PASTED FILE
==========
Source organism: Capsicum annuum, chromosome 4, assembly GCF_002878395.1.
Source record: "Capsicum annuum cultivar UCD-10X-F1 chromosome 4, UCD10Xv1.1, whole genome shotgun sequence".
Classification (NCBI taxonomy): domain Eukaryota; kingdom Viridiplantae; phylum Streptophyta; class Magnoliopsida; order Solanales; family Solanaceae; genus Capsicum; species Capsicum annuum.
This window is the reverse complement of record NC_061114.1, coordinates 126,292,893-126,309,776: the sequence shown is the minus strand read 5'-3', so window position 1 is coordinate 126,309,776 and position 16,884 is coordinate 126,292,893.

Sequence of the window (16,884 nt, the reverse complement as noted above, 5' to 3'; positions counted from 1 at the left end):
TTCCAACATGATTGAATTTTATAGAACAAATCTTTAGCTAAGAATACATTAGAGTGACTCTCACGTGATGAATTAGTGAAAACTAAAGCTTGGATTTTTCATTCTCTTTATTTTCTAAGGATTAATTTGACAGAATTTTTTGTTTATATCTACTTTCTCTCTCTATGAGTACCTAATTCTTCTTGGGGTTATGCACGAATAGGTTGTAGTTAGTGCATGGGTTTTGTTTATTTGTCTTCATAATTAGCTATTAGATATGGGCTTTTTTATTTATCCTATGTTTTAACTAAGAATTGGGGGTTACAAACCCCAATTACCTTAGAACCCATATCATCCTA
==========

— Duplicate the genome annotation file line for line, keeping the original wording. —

Source organism: Capsicum annuum, chromosome 4, assembly GCF_002878395.1.
Source record: "Capsicum annuum cultivar UCD-10X-F1 chromosome 4, UCD10Xv1.1, whole genome shotgun sequence".
Classification (NCBI taxonomy): domain Eukaryota; kingdom Viridiplantae; phylum Streptophyta; class Magnoliopsida; order Solanales; family Solanaceae; genus Capsicum; species Capsicum annuum.
This window is the reverse complement of record NC_061114.1, coordinates 126,292,893-126,309,776: the sequence shown is the minus strand read 5'-3', so window position 1 is coordinate 126,309,776 and position 16,884 is coordinate 126,292,893.

Sequence of the window (16,884 nt, the reverse complement as noted above, 5' to 3'; positions counted from 1 at the left end):
TTCCAACATGATTGAATTTTATAGAACAAATCTTTAGCTAAGAATACATTAGAGTGACTCTCACGTGATGAATTAGTGAAAACTAAAGCTTGGATTTTTCATTCTCTTTATTTTCTAAGGATTAATTTGACAGAATTTTTTGTTTATATCTACTTTCTCTCTCTATGAGTACCTAATTCTTCTTGGGGTTATGCACGAATAGGTTGTAGTTAGTGCATGGGTTTTGTTTATTTGTCTTCATAATTAGCTATTAGATATGGGCTTTTTTATTTATCCTATGTTTTAACTAAGAATTGGGGGTTACAAACCCCAATTACCTTAGAACCCATATCATCCTA